A little known loophole in New York City’s Department of Education may allow students to graduate high school while barely attending class.
According to DOE policy, teachers may make attendance contribute to a student’s overall grade, but “it cannot be the only reason for a failing grade or not being promoted or graduating.”
As long as students “meet class expectations,” students must receive credit and cannot be held accountable for the class time they missed.
The policy has created a loophole that some New York City schools are taking advantage of to get higher test scores, according to the New York Post.
Maspeth High School, which was awarded the prestigious Blue Ribbon Award in 2018 for its high graduation rates and test scores, is currently under investigation by the Queens District Attorney’s office and the DOE.
Maspeth High School Principal Reflects on National Blue Ribbon School Achievement – “We are proof that a school with a culture that prioritizes student needs & organizational success will always excel.” — Khurshid Abdul-Mutakabbir, https://t.co/smYS5OxiZJ pic.twitter.com/ZNicDTIvgz
— Maspeth High School (@MaspethHS) November 18, 2018
According to concerned teachers at Maspeth, the school exploits the permissive attendance policy set by the DOE by giving packets of worksheets to students who miss an excessive amount of school.
The worksheets don’t even need to be completed accurately.
One student told the New York Post that he filled out the sheet with “nonsense” and still passed.
“If students hand in anything, whether it’s correct or not, you have to pass them,” a whistleblower said, highlighting the low standards that teachers claim have been set at the school.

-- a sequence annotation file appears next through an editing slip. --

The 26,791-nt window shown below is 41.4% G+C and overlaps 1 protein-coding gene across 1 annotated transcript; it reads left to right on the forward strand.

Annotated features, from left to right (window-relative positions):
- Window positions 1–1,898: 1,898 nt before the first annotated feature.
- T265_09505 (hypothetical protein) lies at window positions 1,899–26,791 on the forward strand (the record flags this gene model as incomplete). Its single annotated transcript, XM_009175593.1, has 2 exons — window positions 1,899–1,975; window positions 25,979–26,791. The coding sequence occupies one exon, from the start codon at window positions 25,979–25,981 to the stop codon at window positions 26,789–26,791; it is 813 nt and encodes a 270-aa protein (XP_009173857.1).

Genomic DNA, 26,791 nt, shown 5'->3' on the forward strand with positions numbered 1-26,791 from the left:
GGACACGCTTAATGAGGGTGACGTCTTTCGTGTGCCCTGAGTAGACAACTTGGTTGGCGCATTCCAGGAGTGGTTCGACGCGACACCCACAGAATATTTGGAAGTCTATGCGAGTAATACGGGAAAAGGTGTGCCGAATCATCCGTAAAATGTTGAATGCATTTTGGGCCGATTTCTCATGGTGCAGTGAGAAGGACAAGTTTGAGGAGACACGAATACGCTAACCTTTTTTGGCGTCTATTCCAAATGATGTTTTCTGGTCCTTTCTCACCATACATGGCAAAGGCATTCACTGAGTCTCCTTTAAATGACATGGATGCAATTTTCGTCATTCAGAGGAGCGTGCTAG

The alleged “no-fail policy” is referred to as the “Maspeth Minimum.”
Despite the allegations reported by the New York Post, the school’s snapshot shows that 89 percent of teachers said they trust the principal and 90 percent of teachers, students and teachers who participated responded positively toward “effective school leadership.”
“We take any allegation of academic misconduct very seriously, and there are strict protocols in place to ensure complaints are reported, investigated and addressed,” a Department of Education spokesperson told Spectrum News NY1 in response to the claims.
Although the low standards for passing grades at Maspeth are concerning, teachers from other schools claim that it is a city-wide issue.
A teacher who previously worked at DeWitt Clinton High School told the New York Post he had to obey similar expectations there.
“If the student comes in at the end of the year in June and asks for makeup work, we have to provide it — even if they never attended,” he said.
“They could skip class most of the year and not deserve a grade, but as a result of attending one week and doing work sheets, they could get credit for an entire year’s class,” a teacher from Forest Hills said.
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